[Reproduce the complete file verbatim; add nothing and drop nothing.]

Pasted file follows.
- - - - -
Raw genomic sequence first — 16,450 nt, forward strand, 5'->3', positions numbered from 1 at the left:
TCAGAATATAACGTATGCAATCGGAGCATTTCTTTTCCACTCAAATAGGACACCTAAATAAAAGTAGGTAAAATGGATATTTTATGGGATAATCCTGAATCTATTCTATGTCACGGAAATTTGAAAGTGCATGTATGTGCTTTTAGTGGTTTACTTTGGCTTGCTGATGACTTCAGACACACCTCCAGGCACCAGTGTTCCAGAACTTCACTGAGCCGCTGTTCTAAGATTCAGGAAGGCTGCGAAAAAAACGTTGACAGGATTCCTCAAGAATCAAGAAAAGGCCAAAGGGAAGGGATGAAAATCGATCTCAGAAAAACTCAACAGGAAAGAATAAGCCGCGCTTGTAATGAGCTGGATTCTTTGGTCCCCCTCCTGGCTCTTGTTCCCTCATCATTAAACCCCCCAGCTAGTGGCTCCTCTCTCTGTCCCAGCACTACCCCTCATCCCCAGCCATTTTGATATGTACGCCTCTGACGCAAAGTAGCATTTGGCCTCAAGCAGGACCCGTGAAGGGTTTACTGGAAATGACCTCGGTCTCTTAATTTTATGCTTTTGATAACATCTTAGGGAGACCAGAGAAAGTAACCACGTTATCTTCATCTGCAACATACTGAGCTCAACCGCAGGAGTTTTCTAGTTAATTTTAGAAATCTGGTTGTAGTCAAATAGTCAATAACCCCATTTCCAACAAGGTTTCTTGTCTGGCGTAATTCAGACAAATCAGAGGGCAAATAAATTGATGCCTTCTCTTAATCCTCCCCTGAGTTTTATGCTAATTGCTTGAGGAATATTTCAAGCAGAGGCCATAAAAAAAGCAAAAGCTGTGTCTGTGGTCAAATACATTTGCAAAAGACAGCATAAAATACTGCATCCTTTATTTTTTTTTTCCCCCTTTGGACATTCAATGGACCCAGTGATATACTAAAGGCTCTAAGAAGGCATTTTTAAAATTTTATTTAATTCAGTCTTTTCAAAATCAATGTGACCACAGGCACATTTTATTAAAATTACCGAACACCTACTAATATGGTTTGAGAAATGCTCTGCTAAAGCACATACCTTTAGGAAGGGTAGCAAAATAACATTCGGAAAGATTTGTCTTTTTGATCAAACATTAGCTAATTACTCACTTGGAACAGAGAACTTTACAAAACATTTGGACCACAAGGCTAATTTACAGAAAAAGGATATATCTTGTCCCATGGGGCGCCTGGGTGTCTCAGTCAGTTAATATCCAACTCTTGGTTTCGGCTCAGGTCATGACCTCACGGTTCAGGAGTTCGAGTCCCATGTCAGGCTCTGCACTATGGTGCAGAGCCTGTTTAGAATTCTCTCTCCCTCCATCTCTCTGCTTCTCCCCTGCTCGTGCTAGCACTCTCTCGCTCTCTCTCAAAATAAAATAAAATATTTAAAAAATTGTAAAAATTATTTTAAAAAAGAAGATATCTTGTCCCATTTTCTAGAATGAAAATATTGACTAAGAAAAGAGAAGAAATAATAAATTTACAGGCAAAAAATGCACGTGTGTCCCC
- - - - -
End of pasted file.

Raw genomic sequence first — 16,450 nt, forward strand, 5'->3', positions numbered from 1 at the left:
TCAGAATATAACGTATGCAATCGGAGCATTTCTTTTCCACTCAAATAGGACACCTAAATAAAAGTAGGTAAAATGGATATTTTATGGGATAATCCTGAATCTATTCTATGTCACGGAAATTTGAAAGTGCATGTATGTGCTTTTAGTGGTTTACTTTGGCTTGCTGATGACTTCAGACACACCTCCAGGCACCAGTGTTCCAGAACTTCACTGAGCCGCTGTTCTAAGATTCAGGAAGGCTGCGAAAAAAACGTTGACAGGATTCCTCAAGAATCAAGAAAAGGCCAAAGGGAAGGGATGAAAATCGATCTCAGAAAAACTCAACAGGAAAGAATAAGCCGCGCTTGTAATGAGCTGGATTCTTTGGTCCCCCTCCTGGCTCTTGTTCCCTCATCATTAAACCCCCCAGCTAGTGGCTCCTCTCTCTGTCCCAGCACTACCCCTCATCCCCAGCCATTTTGATATGTACGCCTCTGACGCAAAGTAGCATTTGGCCTCAAGCAGGACCCGTGAAGGGTTTACTGGAAATGACCTCGGTCTCTTAATTTTATGCTTTTGATAACATCTTAGGGAGACCAGAGAAAGTAACCACGTTATCTTCATCTGCAACATACTGAGCTCAACCGCAGGAGTTTTCTAGTTAATTTTAGAAATCTGGTTGTAGTCAAATAGTCAATAACCCCATTTCCAACAAGGTTTCTTGTCTGGCGTAATTCAGACAAATCAGAGGGCAAATAAATTGATGCCTTCTCTTAATCCTCCCCTGAGTTTTATGCTAATTGCTTGAGGAATATTTCAAGCAGAGGCCATAAAAAAAGCAAAAGCTGTGTCTGTGGTCAAATACATTTGCAAAAGACAGCATAAAATACTGCATCCTTTATTTTTTTTTTCCCCCTTTGGACATTCAATGGACCCAGTGATATACTAAAGGCTCTAAGAAGGCATTTTTAAAATTTTATTTAATTCAGTCTTTTCAAAATCAATGTGACCACAGGCACATTTTATTAAAATTACCGAACACCTACTAATATGGTTTGAGAAATGCTCTGCTAAAGCACATACCTTTAGGAAGGGTAGCAAAATAACATTCGGAAAGATTTGTCTTTTTGATCAAACATTAGCTAATTACTCACTTGGAACAGAGAACTTTACAAAACATTTGGACCACAAGGCTAATTTACAGAAAAAGGATATATCTTGTCCCATGGGGCGCCTGGGTGTCTCAGTCAGTTAATATCCAACTCTTGGTTTCGGCTCAGGTCATGACCTCACGGTTCAGGAGTTCGAGTCCCATGTCAGGCTCTGCACTATGGTGCAGAGCCTGTTTAGAATTCTCTCTCCCTCCATCTCTCTGCTTCTCCCCTGCTCGTGCTAGCACTCTCTCGCTCTCTCTCAAAATAAAATAAAATATTTAAAAAATTGTAAAAATTATTTTAAAAAAGAAGATATCTTGTCCCATTTTCTAGAATGAAAATATTGACTAAGAAAAGAGAAGAAATAATAAATTTACAGGCAAAAAATGCACGTGTGTCCCC